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Attention potential car buyers: New electric vehicle charging stations are on the way to nearby freeway locations.
All 50 states received final approval Tuesday to begin building a first nationwide network of electric vehicle charging stations that place one roughly every 50 miles (80 kilometers) along interstate highways, part of of the Biden administration’s plan to spur widespread adoption of zero-emission cars.
The Department of Transportation said it had accepted electric vehicle charger plans from a final set of 17 states, leading to the release of $1.5 billion in federal funds to all jurisdictions across the country ( or $5 billion over five years) to install or upgrade chargers along 75,000 miles (120,000 kilometers) of highway from coast to coast, with a goal of 500,000 electric vehicle chargers nationwide. Plans for the other 33 states and the District of Columbia were approved earlier this month.
By the end of the year, drivers could start seeing expansions and upgrades to existing highway electric vehicle stations in states like California, Colorado, Florida and Pennsylvania, which now have at least four fast-charging ports, allowing that electric vehicles are fully recharged in about an hour.
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Construction of new electric vehicle charging points could begin next spring.
“America led the original automotive revolution last century, and … we are poised to lead the 21st century with electric vehicles,” said Transportation Secretary Pete Buttigieg. He said the plans “will help ensure that Americans in every part of the country, from the biggest cities to the most rural communities, can be positioned to unlock the savings and benefits of electric vehicles.”
The approval is an important step toward building widespread acceptance and use of electric vehicles among consumers, who often express doubts about the shorter range of electric vehicles and the limited availability of public chargers. President Joe Biden has set a goal that 50 percent of new car sales in the United States will be electric by 2030, and his administration is proposing new tax credits next year of up to $7,500 for electric vehicles are accessible to everyday Americans. Still, the five-year plans suggest a potentially long and bumpy road ahead for a highway electric vehicle network, with states citing risks such as a lack of power grid capacity, supply chain shortages and equity issues.
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For example, while Texas, California and Florida say their grid should be able to handle an increased capacity of a million or more electric vehicles, other states aren’t so sure.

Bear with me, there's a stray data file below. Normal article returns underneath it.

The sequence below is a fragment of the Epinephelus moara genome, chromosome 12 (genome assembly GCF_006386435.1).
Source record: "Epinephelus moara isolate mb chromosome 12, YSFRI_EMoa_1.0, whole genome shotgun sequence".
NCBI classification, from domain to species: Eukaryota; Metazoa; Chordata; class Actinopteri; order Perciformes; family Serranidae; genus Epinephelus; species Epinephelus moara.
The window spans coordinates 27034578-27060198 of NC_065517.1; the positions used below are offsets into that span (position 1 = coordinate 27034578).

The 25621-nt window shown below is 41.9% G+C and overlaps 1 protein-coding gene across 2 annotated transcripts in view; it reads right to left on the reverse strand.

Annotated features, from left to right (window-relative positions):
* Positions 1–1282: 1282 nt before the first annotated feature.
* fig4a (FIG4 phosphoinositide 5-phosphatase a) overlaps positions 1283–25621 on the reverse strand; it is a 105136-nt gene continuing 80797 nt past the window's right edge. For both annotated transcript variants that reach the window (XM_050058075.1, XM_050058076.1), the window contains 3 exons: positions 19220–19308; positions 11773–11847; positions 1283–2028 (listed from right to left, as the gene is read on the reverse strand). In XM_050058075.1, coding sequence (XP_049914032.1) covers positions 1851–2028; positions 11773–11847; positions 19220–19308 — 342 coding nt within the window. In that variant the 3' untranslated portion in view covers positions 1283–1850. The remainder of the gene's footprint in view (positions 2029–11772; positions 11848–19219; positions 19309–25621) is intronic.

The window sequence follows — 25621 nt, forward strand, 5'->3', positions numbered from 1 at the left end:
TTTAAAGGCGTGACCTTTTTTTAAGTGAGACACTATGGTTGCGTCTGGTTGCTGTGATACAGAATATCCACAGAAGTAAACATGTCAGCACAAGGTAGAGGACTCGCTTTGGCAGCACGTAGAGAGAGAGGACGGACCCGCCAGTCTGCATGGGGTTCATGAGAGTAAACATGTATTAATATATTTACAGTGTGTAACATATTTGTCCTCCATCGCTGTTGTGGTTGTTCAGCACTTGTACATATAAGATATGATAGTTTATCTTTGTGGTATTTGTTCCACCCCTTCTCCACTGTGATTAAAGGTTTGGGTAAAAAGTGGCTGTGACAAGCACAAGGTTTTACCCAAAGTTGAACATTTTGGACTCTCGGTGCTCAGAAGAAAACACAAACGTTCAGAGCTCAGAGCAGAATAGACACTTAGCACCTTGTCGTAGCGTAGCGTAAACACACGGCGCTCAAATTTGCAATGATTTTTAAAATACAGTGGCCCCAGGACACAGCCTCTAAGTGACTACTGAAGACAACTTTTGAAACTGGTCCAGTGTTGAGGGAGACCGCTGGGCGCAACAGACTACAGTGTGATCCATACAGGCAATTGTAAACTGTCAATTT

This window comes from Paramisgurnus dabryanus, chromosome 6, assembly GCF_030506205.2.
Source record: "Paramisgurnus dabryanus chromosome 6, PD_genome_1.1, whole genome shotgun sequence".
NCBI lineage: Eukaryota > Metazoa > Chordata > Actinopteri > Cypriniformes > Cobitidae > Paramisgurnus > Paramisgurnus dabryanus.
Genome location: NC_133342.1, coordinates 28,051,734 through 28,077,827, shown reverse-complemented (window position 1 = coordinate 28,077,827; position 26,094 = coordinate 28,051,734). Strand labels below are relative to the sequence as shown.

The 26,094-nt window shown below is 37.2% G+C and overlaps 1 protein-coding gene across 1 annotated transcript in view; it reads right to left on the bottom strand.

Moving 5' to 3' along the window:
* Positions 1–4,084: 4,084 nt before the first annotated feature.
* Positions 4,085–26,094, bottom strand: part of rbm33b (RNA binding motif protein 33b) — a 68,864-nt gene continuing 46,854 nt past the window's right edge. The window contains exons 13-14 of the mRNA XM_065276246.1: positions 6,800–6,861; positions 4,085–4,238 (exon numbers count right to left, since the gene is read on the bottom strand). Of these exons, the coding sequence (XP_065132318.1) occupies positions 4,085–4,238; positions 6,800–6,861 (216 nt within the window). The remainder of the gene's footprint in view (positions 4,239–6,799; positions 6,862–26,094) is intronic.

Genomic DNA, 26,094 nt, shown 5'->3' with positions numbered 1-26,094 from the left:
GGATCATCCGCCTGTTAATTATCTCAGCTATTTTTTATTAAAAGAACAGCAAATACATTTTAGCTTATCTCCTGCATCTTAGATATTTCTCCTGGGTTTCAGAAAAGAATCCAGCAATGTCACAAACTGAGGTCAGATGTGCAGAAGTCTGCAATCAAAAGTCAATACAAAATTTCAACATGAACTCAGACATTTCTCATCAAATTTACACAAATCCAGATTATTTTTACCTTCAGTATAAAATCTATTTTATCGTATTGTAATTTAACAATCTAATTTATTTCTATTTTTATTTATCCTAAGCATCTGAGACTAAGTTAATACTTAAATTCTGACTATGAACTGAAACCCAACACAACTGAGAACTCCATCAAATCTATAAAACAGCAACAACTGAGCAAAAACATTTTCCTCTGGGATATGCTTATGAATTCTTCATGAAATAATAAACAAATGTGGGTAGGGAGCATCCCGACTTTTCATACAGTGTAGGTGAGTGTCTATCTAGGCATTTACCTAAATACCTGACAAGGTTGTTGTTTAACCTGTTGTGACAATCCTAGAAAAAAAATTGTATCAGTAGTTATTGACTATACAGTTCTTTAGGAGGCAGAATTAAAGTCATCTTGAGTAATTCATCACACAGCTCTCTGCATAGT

“Capacity will become a concern in the coming years as charging infrastructure and electric vehicles become more ubiquitous,” New Mexico said in its plan.
Vermont wrote that “unmanaged or unplanned charging for electric vehicles could cause utilities to incur significant costs to maintain grid reliability and create challenges for grid operators” and that some locations “may also require intensive upgrades and network building”.
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Mississippi cited a potential shortage of electric vehicle charging station equipment, which it said “may cause significant setbacks” in construction. Several states also expressed concern that they would not be able to acquire charging stations that comply with the provisions made by the United States.
“It may delay implementation by several years,” New Jersey officials wrote.
Under the Transportation Department’s requirements, states must also first focus on more expensive fast chargers on freeway routes that typically cost $40,000 to $100,000 to install, rather than rolling into neighborhoods and communities with level 2 chargers which are cheaper but take a few hours to provide. a full charge.
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EV owners currently charge their vehicles at home 80% of the time, typically in single-family homes. But that is likely to change as the less affluent who don’t have a garage to house a charging station buy electric vehicles.
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Biden’s bipartisan infrastructure law provides an additional $2.5 billion in local grants to fill remaining gaps in the charging grid in rural areas and underserved communities, which are less likely to own higher-priced electric vehicles or have charging stations available nearby. The Federal Highway Administration said Tuesday it will begin accepting applications for that money later this year.